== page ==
# Hyperparameters for GradientBoostingRegressor 
#
gbr_params = {'n_estimators': 1000,
          'max_depth': 3,
          'min_samples_split': 5,
          'learning_rate': 0.01,
          'loss': 'ls'}
#
# Create an instance of gradient boosting regressor 
#
gbr = GradientBoostingRegressor(**gbr_params)
#
# Fit the model
#
gbr.fit(X_train_std, y_train)
#
# Print Coefficient of determination R^2
#
print("Model Accuracy: %.3f" % gbr.score(X_test_std, y_test))
#
# Create the mean squared error
#
mse = mean_squared_error(y_test, gbr.predict(X_test_std))
print("The mean squared error (MSE) on test set: {:.4f}".format(mse))

The model accuracy can be measured in terms of coefficient of determination, R2 (R-squared) or mean squared error (MSE). The model R2 value turned out to 0.905 and MSE value turned out to be 5.9486.

Determine the Features Importance

Here is the code to determine the feature important. Note the usage of attribute feature_importances_ to calculate the values of feature importances.

import numpy as np
import matplotlib.pyplot as plt
from sklearn.inspection import permutation_importance
#
# Get Feature importance data using feature_importances_ attribute
#
feature_importance = gbr.feature_importances_
sorted_idx = np.argsort(feature_importance)
pos = np.arange(sorted_idx.shape[0]) + .5
fig = plt.figure(figsize=(8, 8))
plt.barh(pos, feature_importance[sorted_idx], align='center')
plt.yticks(pos, np.array(bhp.feature_names)[sorted_idx])
plt.title('Feature Importance (MDI)')
result = permutation_importance(gbr, X_test_std, y_test, n_repeats=10,
                                random_state=42, n_jobs=2)
sorted_idx = result.importances_mean.argsort()
fig.tight_layout()
plt.show()

Here is how the plot would look like.

Fig 1. Feature Importances

Assessing the Training & Test Deviance

Here is the Python code for assessing the training and test deviance (loss).

test_score = np.zeros((gbr_params['n_estimators'],), dtype=np.float64)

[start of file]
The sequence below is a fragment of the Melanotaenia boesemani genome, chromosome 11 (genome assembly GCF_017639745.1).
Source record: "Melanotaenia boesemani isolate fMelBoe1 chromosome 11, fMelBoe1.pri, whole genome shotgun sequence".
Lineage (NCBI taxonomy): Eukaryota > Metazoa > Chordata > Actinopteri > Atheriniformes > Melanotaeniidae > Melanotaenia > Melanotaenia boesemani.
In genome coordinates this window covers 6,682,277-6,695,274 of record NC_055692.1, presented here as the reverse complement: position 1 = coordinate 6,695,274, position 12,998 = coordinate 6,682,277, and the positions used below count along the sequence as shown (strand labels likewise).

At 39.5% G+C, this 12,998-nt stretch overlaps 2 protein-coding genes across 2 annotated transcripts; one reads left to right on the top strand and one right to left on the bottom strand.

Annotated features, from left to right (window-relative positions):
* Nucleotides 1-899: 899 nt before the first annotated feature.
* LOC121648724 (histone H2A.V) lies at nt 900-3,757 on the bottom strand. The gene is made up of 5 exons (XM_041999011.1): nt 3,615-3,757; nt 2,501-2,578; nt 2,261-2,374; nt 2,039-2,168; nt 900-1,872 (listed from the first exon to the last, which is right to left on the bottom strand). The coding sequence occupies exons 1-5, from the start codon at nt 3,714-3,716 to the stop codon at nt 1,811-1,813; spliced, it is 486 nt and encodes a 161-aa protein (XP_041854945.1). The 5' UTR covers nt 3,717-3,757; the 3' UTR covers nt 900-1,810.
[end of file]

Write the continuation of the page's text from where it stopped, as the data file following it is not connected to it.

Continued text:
for i, y_pred in enumerate(gbr.staged_predict(X_test_std)):
    test_score[i] = gbr.loss_(y_test, y_pred)

fig = plt.figure(figsize=(8, 8))
plt.subplot(1, 1, 1)
plt.title('Deviance')
plt.plot(np.arange(gbr_params['n_estimators']) + 1, gbr.train_score_, 'b-',
         label='Training Set Deviance')
plt.plot(np.arange(gbr_params['n_estimators']) + 1, test_score, 'r-',
         label='Test Set Deviance')
plt.legend(loc='upper right')
plt.xlabel('Boosting Iterations')
plt.ylabel('Deviance')
fig.tight_layout()
plt.show()

Here is the plot representing training and test deviance (loss).

Fig 2. Training and Test Deviance (Loss)

Here is a great Youtube video on Gradient Boosting Regression algorithm.

Conclusions

Here is the summary of what you learned in this post regarding the Gradient Boosting Regression:

  • Gradient Boosting algorithm represents creation of forest of fixed number of decision trees which are called as weak learners or weak predictive models. These decision trees are of fixed size or depth.
  • The gradient boosting starts with mean of target values and add the prediction / outcome / contribution from subsequent trees by shrinking it with what is called as learning rate.
  • The decision trees or estimators are trained to predict the negative gradient of the data samples.
  • Gradient Boosting Regression algorithm is used to fit the model which predicts the continuous value.
Ajitesh Kumar
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Ajitesh Kumar

I have been recently working in the area of Data Science and Machine Learning / Deep Learning. In addition, I am also passionate about various different technologies including programming languages such as Java/JEE, Javascript, Python, R, Julia etc and technologies such as Blockchain, mobile computing, cloud-native technologies, application security, cloud computing platforms, big data etc. I would love to connect with you on Linkedin and Twitter.